I'm aware of the Warm Home Discount, tariffs, grants etc. I had a new boiler last year, so no advice needed there, thanks.

    When you are an UC claimant and have to pay back loans and lose disability benefits, this does have an impact on how you manage your energy costs, even if it has a wider impact on your health.

    I find it bizarre when claiming PIP, for instance, no consideration is taken in to account in 'how your conditions affect you', for those who have a need to keep their home warm to prevent an adverse affect on a health condition or those who have a need for a specialized (and more expensive) diet, for certain health conditions. I also have health conditions (not because i'm OCD,)  but meaning increased use of washing machines etc and i wash things every day especially towels, as advised, to lessen the risk of infection. Unless you had those conditions, the impact wouldn't occur to you?

    You have to manage as best you can within your limitations or limited budget.

    Disablity extends far beyond some of the more 'common' conditions?

    Oh, and if i'm not using it, I switch it off. I never leave anything on standby.
  • Chloe_Scope
    Chloe_Scope Scope Posts: 10,555 Disability Gamechanger
    Thank you so much for sharing these guys!

    I use more heating as my muscles become very stiff if I get cold due to my Cerebral Palsy. Similarly, this means I have more baths to try and help with pain management.

    I also have more lamps which I use more than the main light due to me having light sensitivity from being partially sighted. It's easier for me to have 3 lamps on then it is to have one bright light.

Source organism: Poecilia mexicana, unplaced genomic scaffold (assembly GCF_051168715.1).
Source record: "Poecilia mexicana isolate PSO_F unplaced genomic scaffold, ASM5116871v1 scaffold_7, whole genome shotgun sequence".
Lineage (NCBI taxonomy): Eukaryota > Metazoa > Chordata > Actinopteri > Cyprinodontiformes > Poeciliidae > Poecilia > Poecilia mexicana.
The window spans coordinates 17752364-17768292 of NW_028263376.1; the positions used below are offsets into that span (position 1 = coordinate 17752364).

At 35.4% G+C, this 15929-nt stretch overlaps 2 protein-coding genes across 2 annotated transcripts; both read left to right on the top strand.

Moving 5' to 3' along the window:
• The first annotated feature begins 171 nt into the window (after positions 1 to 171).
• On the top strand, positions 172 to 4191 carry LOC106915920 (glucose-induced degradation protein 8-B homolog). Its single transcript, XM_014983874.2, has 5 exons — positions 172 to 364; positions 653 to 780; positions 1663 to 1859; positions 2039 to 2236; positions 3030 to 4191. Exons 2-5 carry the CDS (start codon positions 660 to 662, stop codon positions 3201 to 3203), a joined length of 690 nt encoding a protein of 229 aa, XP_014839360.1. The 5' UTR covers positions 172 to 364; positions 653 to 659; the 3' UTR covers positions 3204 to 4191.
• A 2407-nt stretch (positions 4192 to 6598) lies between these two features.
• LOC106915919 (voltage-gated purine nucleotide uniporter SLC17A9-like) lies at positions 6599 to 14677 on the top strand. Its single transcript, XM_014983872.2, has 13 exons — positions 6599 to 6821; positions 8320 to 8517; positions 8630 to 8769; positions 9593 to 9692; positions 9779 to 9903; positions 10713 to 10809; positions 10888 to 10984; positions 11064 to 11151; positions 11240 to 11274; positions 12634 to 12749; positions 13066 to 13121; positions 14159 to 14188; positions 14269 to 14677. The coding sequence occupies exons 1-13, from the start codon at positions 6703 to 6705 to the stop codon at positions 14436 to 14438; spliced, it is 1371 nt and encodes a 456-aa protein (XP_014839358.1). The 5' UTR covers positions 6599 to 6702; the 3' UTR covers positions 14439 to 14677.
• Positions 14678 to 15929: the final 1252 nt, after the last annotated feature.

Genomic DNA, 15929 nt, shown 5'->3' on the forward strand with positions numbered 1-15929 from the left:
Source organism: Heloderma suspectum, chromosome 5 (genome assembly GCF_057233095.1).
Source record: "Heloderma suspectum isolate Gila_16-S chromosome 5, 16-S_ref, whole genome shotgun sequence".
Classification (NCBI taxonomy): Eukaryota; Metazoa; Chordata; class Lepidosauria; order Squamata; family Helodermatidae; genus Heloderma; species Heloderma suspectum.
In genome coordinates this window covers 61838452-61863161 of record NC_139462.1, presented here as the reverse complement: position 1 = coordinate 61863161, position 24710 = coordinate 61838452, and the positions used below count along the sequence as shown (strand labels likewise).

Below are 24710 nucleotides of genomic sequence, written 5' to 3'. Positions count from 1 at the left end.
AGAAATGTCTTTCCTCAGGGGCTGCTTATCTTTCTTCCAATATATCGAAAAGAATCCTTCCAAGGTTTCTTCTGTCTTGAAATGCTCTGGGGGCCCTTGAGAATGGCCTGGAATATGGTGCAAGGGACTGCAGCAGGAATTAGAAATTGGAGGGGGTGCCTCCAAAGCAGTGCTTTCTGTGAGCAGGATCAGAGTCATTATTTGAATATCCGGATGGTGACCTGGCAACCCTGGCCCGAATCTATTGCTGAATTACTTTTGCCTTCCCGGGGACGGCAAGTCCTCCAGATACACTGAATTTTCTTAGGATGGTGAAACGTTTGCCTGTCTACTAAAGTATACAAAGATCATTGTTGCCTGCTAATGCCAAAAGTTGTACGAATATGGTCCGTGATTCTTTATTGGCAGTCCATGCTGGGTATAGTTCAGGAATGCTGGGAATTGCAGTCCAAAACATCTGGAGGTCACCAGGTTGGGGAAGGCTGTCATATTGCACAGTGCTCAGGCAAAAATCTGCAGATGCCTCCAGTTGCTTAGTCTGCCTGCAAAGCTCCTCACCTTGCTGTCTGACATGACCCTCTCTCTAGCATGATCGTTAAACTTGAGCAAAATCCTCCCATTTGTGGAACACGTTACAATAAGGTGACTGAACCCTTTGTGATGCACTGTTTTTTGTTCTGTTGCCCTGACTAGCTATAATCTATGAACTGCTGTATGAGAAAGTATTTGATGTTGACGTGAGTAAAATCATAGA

Many of my pieces of assistive technology or aids require charging on a regular basis. These include magnifiers, my phone (for many apps which drain my battery more) and electric blankets or hot water bottles.

  • April2018mom
    April2018mom Posts: 2,868 Connected
    My son has open spina bifida. On family walks around town, I have actually watched his extremities turn blue if we are outside. When we are at home, I use a portable heater and light a nice toasty fire to warm chilly rooms up at night if I feel cold. I also have talked to one of his doctors about this. I mentioned it briefly at a appointment when he was a small baby and asked for advice and tips on how to deal with it. 

    I also have used my warm oven to warm my cold kitchen up as well. If we are in the car, I make full use of heated seats. What ways do you guys use to keep warm during the winter? I need new suggestions on new ways to remain warm in the winter. 

    I know about the cold weather payment. But I don't qualify for the benefit unfortunately. We had all of our radiators and boilers checked in September to make sure that they are functioning properly as usual. Exercise also keeps you warm. If you are unable to use a community gym, what about a chair based exercise session at home in front of a portable heater or nice toasty fire? Try it. 

    I don't use electric blankets however. I find that taking a hot shower helps warm me up. Also hot drinks can help. 
  • Topkitten
    Topkitten Member Posts: 1,285 Pioneering
    I am sort of housebound at the moment, it's complicated as to why I might not be. Obviously I have the heating on from 7am to midnight. I also have the TV and Virgin box on 24/7 because I only ever sleep for an hour or two at a time and my outdoor aerial isn't connected. I also have a fridge freezer and another freezer to keep enough food around as I only get foodstuffs delivered once a week. There is also the electric cost of getting into and out of a riser recliner, probably not a lot but it all adds up. I also do go out at times (to avoid going completely insane) and so I have to keep the battery charged up and available, just in case.

    I don't get benefits at the moment as I still have too much in savings, money my mum left me when she died, and I have to live on that although I will soon have to go through getting help again soon, a task I am dreading.

    I am on a basic tariff for energy as there are few available for fairly low-level users and I do not have a family living with me.